I just love your product, and hate to see a great feature get pushed aside when we can still get a use out of it. I was excited when I finally got to use the archive feature... I hate to say it, but I could care less if spiders can read it or not. They didn't pay for my copy of vBulletin... I did!

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                          • #28
                            Can be modified that hack to make html static?...for Spider..For google

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                            • #29
                              I doubt it. The underlying problem is the /index.php/f-2.html format. On IIS, the /index.php/ is a directory, not a file.

                              I would think most web servers wouldn't support this, since the / usually stands for a directory.

                              My only other thought to get this to work under IIS, would be to force IIS to run the archive script when a 404 doc not found occurs in the /archive root directory. This way, the URL would never be found so your 404 doc not found script would generate the page. (being /archive/index.php)

                              I don't know if you can tell IIS to run a php page instead of a .htm page to display a 404 error. I tried it myself and couldn't get it to work, but I couldn't even get IIS to call my php script when a 404 doc not found was generated, even though there are settings in IIS to change the standard error output pages.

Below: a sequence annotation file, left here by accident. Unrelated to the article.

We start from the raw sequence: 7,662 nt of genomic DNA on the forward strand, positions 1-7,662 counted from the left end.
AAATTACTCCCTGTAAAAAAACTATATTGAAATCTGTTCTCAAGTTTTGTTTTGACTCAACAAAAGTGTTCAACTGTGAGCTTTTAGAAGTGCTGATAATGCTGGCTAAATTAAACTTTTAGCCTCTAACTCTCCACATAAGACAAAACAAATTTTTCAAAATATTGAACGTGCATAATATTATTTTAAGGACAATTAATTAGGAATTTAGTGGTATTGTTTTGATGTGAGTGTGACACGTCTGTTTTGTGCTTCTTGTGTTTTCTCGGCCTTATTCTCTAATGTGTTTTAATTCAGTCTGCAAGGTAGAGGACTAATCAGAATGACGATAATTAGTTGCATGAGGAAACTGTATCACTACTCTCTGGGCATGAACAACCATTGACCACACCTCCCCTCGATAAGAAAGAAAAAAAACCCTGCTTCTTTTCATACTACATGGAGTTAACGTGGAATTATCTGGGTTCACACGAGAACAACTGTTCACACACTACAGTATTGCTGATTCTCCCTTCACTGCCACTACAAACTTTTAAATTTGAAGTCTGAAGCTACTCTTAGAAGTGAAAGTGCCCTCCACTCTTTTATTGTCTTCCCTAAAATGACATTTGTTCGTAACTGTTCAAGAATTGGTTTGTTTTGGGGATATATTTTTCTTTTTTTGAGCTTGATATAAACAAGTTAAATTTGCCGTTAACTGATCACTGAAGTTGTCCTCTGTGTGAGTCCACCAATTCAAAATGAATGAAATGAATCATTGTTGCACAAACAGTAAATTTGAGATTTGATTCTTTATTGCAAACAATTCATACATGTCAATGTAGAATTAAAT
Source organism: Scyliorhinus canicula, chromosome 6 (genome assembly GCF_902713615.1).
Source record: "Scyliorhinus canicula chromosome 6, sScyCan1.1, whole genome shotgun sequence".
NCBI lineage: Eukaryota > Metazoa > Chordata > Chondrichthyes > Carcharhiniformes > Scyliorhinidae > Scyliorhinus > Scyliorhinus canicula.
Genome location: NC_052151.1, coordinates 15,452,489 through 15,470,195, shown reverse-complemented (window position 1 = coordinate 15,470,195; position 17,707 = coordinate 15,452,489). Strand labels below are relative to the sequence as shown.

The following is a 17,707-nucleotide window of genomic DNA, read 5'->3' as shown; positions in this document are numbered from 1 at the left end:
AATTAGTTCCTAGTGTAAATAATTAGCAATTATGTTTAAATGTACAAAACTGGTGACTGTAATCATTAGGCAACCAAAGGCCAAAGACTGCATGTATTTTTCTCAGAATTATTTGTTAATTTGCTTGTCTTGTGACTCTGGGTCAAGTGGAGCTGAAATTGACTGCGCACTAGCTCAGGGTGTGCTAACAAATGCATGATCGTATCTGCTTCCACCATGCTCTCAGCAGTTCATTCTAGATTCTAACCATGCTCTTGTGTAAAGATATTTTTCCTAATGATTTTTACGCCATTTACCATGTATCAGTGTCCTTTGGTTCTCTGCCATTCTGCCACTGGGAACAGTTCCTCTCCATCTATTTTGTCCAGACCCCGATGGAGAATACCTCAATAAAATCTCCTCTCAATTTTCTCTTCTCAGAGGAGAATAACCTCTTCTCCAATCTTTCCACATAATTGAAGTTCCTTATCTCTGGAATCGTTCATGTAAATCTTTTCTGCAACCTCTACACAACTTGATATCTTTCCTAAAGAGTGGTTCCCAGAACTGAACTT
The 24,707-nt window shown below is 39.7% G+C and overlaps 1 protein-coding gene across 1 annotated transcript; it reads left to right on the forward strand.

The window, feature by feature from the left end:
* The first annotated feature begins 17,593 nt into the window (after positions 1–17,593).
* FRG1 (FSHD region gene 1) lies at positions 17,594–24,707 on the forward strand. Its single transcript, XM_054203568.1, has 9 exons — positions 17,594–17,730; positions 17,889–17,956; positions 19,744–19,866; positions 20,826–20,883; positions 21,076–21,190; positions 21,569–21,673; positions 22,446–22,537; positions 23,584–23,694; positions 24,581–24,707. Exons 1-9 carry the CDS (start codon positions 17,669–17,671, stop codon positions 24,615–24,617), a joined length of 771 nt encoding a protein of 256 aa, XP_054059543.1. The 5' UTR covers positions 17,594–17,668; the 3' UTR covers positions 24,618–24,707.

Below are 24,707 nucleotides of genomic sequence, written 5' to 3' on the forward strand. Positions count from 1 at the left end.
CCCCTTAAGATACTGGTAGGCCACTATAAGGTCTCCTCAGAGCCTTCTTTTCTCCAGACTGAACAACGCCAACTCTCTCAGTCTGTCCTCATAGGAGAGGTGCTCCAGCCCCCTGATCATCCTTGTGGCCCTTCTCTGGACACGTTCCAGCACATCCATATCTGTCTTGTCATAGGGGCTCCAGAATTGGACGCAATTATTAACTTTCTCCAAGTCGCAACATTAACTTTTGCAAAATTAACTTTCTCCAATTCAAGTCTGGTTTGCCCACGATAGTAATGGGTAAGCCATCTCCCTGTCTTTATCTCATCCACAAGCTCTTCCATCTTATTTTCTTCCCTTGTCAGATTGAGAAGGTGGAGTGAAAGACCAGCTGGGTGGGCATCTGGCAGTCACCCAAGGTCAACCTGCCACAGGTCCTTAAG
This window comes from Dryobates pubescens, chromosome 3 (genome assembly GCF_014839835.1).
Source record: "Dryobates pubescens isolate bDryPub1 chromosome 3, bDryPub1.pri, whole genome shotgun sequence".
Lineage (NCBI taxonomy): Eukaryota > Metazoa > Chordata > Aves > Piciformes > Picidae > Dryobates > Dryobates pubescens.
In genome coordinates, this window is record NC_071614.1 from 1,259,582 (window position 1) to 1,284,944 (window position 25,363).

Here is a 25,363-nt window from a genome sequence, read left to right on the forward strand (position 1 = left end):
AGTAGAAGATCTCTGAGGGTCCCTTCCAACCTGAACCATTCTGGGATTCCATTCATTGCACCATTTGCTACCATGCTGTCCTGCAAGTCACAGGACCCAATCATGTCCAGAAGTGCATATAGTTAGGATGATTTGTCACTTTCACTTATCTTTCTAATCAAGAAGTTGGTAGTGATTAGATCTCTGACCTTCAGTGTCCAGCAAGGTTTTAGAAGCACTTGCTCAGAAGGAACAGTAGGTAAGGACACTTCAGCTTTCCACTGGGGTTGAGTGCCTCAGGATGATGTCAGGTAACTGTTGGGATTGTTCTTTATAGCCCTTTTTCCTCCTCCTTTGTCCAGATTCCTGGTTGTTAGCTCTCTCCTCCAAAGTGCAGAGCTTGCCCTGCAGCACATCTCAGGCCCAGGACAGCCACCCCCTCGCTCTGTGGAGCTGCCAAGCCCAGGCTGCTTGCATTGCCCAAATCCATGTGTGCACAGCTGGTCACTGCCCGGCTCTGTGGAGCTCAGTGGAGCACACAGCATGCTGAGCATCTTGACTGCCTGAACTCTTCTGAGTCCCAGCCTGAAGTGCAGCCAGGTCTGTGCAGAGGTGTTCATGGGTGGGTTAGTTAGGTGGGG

Anyone else have any thoughts on trying it this way?

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                              • #30
                                Google and other search engines will spider a default vB 3 install anyway - the difference is simply that spiders, such as for Yahoo and MSN, can be a little more fussy about following links on dynamic pages. HTML pages are standard and most spiders are happy with those - but even still, that doesn't mean to say that spiders will spider all of the static archive.